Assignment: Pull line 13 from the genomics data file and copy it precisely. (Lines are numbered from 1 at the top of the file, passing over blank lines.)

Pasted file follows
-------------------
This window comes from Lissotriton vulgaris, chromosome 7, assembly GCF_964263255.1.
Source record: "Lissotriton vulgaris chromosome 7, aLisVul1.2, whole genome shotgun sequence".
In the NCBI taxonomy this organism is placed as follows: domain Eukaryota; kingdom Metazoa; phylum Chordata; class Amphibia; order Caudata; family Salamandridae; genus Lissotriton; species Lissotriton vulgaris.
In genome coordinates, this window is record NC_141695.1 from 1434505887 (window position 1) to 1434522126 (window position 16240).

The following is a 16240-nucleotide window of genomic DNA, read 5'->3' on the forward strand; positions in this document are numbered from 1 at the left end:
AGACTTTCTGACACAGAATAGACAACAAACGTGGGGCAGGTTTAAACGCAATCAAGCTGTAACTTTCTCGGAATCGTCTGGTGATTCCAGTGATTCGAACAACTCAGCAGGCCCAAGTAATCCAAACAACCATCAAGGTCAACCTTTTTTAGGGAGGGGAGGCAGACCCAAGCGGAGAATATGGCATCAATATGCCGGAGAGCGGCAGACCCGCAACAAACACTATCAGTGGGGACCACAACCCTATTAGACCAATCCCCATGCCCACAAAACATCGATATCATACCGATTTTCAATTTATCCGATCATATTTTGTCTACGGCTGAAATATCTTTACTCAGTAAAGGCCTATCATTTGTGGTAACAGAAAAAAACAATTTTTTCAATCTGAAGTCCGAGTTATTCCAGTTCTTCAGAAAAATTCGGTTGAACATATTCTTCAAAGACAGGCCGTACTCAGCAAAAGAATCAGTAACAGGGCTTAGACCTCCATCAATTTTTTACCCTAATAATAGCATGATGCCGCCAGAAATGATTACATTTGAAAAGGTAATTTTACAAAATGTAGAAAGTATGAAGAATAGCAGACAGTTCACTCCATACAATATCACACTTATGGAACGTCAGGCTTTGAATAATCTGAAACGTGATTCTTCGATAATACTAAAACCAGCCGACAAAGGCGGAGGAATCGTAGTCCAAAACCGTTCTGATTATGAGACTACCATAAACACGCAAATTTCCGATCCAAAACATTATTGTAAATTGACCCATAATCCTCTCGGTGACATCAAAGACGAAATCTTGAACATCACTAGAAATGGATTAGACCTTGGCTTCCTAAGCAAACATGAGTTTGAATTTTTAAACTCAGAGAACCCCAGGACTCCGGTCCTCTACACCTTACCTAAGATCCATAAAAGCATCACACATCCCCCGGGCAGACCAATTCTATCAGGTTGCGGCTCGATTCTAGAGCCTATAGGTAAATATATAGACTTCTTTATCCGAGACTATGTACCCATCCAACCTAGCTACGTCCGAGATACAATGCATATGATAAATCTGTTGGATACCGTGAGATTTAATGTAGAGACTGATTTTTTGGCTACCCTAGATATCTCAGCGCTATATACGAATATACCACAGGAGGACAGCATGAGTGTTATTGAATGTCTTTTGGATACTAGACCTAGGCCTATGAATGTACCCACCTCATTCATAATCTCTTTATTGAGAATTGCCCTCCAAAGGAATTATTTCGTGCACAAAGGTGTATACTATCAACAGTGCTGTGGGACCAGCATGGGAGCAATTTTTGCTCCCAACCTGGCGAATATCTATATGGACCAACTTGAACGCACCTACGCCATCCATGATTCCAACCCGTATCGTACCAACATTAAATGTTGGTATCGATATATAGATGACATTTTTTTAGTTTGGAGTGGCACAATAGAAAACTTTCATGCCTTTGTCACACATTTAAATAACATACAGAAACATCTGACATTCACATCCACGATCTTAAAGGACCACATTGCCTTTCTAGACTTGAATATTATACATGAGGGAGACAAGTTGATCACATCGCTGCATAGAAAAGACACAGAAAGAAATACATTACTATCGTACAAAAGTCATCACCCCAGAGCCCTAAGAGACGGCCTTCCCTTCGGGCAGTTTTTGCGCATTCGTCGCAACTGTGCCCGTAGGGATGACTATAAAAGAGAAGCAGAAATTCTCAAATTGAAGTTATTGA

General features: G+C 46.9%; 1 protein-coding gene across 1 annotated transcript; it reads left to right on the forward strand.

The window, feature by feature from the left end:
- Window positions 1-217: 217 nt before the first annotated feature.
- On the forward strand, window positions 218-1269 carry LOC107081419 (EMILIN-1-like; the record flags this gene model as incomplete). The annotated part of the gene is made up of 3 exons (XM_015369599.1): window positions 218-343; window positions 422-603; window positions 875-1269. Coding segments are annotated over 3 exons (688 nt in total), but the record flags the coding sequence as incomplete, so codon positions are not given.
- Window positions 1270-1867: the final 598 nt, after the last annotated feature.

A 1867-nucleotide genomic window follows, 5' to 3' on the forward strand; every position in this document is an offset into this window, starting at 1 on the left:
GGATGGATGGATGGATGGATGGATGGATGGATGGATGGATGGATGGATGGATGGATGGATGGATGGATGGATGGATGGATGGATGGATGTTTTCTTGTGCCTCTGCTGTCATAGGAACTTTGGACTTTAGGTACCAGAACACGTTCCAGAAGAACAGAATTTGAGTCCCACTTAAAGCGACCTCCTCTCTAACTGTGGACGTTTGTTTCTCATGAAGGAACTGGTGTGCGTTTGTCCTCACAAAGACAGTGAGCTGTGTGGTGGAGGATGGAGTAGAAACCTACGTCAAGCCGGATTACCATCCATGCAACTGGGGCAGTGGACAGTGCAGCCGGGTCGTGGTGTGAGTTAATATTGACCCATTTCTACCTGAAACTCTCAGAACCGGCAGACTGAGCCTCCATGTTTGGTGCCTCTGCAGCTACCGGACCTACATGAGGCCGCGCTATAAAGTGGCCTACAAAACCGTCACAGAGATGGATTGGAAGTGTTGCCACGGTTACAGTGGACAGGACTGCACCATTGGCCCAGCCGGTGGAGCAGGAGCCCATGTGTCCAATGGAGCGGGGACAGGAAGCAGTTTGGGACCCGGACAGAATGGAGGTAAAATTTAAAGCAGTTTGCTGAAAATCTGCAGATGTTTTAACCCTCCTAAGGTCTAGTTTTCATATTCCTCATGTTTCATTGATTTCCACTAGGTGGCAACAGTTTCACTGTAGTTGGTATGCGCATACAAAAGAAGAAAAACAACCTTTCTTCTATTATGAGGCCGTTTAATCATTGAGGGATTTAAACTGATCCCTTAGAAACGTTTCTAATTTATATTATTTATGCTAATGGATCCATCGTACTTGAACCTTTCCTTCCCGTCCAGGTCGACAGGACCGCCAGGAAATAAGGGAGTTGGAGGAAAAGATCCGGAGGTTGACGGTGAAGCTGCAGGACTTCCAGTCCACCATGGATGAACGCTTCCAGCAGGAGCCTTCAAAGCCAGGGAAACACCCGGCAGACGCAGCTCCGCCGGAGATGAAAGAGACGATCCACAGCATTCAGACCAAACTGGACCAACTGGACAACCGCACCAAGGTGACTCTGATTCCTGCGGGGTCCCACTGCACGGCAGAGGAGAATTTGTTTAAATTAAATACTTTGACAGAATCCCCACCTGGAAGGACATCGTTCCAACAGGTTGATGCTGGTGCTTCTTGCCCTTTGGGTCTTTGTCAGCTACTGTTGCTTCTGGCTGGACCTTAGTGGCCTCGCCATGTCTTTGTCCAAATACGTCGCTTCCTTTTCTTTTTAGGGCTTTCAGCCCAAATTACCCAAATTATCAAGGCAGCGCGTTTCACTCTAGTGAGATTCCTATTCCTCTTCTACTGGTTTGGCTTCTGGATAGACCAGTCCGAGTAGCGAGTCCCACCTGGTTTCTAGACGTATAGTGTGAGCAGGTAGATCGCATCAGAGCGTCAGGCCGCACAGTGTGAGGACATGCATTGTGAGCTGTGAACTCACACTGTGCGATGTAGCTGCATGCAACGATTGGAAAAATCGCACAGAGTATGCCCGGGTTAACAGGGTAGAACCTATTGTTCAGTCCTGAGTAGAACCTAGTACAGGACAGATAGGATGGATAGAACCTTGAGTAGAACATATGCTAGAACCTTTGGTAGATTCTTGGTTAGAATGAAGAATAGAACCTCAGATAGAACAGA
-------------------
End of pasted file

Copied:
GGATGGATGGATGGATGGATGGATGGATGGATGGATGGATGGATGGATGGATGGATGGATGGATGGATGGATGGATGGATGGATGGATGTTTTCTTGTGCCTCTGCTGTCATAGGAACTTTGGACTTTAGGTACCAGAACACGTTCCAGAAGAACAGAATTTGAGTCCCACTTAAAGCGACCTCCTCTCTAACTGTGGACGTTTGTTTCTCATGAAGGAACTGGTGTGCGTTTGTCCTCACAAAGACAGTGAGCTGTGTGGTGGAGGATGGAGTAGAAACCTACGTCAAGCCGGATTACCATCCATGCAACTGGGGCAGTGGACAGTGCAGCCGGGTCGTGGTGTGAGTTAATATTGACCCATTTCTACCTGAAACTCTCAGAACCGGCAGACTGAGCCTCCATGTTTGGTGCCTCTGCAGCTACCGGACCTACATGAGGCCGCGCTATAAAGTGGCCTACAAAACCGTCACAGAGATGGATTGGAAGTGTTGCCACGGTTACAGTGGACAGGACTGCACCATTGGCCCAGCCGGTGGAGCAGGAGCCCATGTGTCCAATGGAGCGGGGACAGGAAGCAGTTTGGGACCCGGACAGAATGGAGGTAAAATTTAAAGCAGTTTGCTGAAAATCTGCAGATGTTTTAACCCTCCTAAGGTCTAGTTTTCATATTCCTCATGTTTCATTGATTTCCACTAGGTGGCAACAGTTTCACTGTAGTTGGTATGCGCATACAAAAGAAGAAAAACAACCTTTCTTCTATTATGAGGCCGTTTAATCATTGAGGGATTTAAACTGATCCCTTAGAAACGTTTCTAATTTATATTATTTATGCTAATGGATCCATCGTACTTGAACCTTTCCTTCCCGTCCAGGTCGACAGGACCGCCAGGAAATAAGGGAGTTGGAGGAAAAGATCCGGAGGTTGACGGTGAAGCTGCAGGACTTCCAGTCCACCATGGATGAACGCTTCCAGCAGGAGCCTTCAAAGCCAGGGAAACACCCGGCAGACGCAGCTCCGCCGGAGATGAAAGAGACGATCCACAGCATTCAGACCAAACTGGACCAACTGGACAACCGCACCAAGGTGACTCTGATTCCTGCGGGGTCCCACTGCACGGCAGAGGAGAATTTGTTTAAATTAAATACTTTGACAGAATCCCCACCTGGAAGGACATCGTTCCAACAGGTTGATGCTGGTGCTTCTTGCCCTTTGGGTCTTTGTCAGCTACTGTTGCTTCTGGCTGGACCTTAGTGGCCTCGCCATGTCTTTGTCCAAATACGTCGCTTCCTTTTCTTTTTAGGGCTTTCAGCCCAAATTACCCAAATTATCAAGGCAGCGCGTTTCACTCTAGTGAGATTCCTATTCCTCTTCTACTGGTTTGGCTTCTGGATAGACCAGTCCGAGTAGCGAGTCCCACCTGGTTTCTAGACGTATAGTGTGAGCAGGTAGATCGCATCAGAGCGTCAGGCCGCACAGTGTGAGGACATGCATTGTGAGCTGTGAACTCACACTGTGCGATGTAGCTGCATGCAACGATTGGAAAAATCGCACAGAGTATGCCCGGGTTAACAGGGTAGAACCTATTGTTCAGTCCTGAGTAGAACCTAGTACAGGACAGATAGGATGGATAGAACCTTGAGTAGAACATATGCTAGAACCTTTGGTAGATTCTTGGTTAGAATGAAGAATAGAACCTCAGATAGAACAGA